On Thursday President Biden, with note cards in hand, tried to react to the Supreme Court decision overturning New York’s unconstitutional gun law.
Even some liberals I know, and some high-ranking Democrats have expressed concern about Biden’s cognitive abilities.
The 6-3 decision freaked out the left leading to various reactions ranging from shock to outright anger.
Here is a short video of Biden giving his own convoluted reaction to the high court’s ruling.
“I am disappointed in the Supreme Court gun decision,” Biden said. “There is one little bit of solace in the minority making up the majority opinion… has laid out that it affects not every state. It affects only 40 states. A lot of states it affects.”
“And the phrase that I found noticeable was, there’s a difference between states that say ‘may’ and they, and say, ‘shall’ [issue]. If you have to say, you ‘shall’ give, you shall do, A, B, C, they’re the ones that are going to have problems.”
“But most say ‘may.’ I mean, ‘may’ and I got it reversed, may and ‘shall,” Biden said. “And so there are the gun laws in 40 states are still in place based on the decision. Not good enough, but it’s I think it’s a bad decision. I think it’s not reasoned accurately, but I’m disappointed.”
President Biden obviously could not articulate what was in the decision and confused everyone watching, as he attempted to fake it.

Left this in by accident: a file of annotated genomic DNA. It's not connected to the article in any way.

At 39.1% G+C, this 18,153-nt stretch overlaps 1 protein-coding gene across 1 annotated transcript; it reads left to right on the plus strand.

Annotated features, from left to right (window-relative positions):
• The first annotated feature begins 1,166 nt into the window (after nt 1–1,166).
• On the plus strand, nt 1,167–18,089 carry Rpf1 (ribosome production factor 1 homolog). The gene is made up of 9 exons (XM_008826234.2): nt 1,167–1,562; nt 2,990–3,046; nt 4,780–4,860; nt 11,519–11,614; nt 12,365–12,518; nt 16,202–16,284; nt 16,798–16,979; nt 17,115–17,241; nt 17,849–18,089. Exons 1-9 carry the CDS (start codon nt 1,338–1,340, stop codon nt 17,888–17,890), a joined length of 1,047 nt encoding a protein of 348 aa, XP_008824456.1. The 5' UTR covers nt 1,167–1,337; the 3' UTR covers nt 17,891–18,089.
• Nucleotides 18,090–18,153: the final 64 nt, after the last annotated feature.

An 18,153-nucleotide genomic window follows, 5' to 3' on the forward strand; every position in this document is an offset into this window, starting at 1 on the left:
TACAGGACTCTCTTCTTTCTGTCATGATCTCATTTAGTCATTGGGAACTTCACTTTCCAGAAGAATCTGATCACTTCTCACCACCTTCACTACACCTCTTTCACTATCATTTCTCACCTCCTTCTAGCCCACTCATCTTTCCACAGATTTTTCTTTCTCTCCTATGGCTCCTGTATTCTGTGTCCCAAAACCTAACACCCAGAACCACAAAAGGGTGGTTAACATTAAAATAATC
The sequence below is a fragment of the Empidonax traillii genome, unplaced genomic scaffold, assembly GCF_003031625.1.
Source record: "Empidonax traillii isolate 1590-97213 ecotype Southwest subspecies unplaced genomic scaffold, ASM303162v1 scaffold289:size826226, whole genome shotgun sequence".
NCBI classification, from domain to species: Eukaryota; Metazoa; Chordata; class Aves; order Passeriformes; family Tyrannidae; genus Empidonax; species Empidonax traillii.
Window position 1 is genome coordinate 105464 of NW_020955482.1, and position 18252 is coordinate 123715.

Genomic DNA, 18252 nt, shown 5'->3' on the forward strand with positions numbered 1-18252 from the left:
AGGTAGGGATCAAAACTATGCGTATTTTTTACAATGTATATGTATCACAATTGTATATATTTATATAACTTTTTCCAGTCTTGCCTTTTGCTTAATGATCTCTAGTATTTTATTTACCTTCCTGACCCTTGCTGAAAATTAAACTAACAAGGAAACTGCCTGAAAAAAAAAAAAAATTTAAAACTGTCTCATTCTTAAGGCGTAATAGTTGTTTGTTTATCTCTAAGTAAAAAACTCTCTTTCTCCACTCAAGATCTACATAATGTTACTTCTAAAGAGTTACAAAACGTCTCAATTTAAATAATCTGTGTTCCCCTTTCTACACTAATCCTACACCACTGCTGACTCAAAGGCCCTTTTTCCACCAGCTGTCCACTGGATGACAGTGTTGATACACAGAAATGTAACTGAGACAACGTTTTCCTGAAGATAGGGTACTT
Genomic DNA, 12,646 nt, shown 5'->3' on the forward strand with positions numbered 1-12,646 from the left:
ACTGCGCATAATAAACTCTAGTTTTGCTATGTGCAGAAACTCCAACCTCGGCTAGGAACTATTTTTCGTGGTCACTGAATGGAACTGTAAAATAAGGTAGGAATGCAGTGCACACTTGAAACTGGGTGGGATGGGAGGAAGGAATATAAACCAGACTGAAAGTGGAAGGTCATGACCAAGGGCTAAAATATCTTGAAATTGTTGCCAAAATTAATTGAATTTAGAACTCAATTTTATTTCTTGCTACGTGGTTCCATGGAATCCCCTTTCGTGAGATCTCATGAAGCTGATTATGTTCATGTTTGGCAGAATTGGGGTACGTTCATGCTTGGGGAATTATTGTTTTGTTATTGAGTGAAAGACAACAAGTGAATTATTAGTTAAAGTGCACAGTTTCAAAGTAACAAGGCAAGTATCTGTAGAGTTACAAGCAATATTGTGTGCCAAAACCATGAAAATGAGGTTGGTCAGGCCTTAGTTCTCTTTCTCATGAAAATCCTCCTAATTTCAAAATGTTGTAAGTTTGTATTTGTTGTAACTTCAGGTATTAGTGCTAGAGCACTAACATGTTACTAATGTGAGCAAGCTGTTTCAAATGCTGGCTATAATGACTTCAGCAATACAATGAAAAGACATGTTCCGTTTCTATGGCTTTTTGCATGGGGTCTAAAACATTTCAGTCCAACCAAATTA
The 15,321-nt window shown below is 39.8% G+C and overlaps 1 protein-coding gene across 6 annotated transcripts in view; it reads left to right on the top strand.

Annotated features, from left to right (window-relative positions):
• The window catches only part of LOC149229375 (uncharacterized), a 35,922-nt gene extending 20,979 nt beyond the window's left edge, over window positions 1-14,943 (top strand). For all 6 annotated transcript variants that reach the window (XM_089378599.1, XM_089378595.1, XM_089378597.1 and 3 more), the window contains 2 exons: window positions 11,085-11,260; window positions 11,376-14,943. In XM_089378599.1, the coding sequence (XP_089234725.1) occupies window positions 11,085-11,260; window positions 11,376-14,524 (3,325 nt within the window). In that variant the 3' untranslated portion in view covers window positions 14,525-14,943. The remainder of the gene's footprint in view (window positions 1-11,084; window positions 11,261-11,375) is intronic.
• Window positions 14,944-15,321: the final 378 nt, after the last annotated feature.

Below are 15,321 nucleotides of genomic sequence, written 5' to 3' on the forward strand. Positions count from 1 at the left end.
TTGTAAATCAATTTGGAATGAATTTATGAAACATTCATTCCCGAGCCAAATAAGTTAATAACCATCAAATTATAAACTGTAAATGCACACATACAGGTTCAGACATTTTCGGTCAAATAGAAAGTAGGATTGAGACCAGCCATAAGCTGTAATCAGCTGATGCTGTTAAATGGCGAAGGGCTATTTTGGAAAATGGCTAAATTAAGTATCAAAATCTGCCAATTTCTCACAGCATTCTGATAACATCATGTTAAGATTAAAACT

Here are a few of the main points from the Supreme Court’s ruling in New York State Rifle & Pistol Association v. Bruen:
“New York is not alone in requiring a permit to carry a handgun in public. But the vast majority of States—43 by our count—are ‘shall issue’ jurisdictions, where authorities must issue concealed-carry licenses whenever applicants satisfy certain threshold requirements, without granting licensing officials discretion to deny licenses based on a perceived lack of need or suitability. Meanwhile, only six states and the District of Columbia have ‘may issue’ licensing laws,” the opinion reads.
The majority opinion points out that the “Proper cause” provision of such “may issue” gun laws is unconstitutional. Critically, Thomas bases his ruling not only on the Second Amendment but on the Fourteenth Amendment’s incorporation clause.
Thomas’s majority opinion was written in a way that the “red flag” laws contained in the current gun control package about to be passed through Congress, with the support of several RINOs, would not only violate the Second and Fourteenth Amendments, but also the Fifth Amendment concert due process rights. “We too agree, and now hold, consistent with Heller and McDonald, that the Second and Fourteenth Amendments protect an individual’s right to carry a handgun for self-defense outside the home.”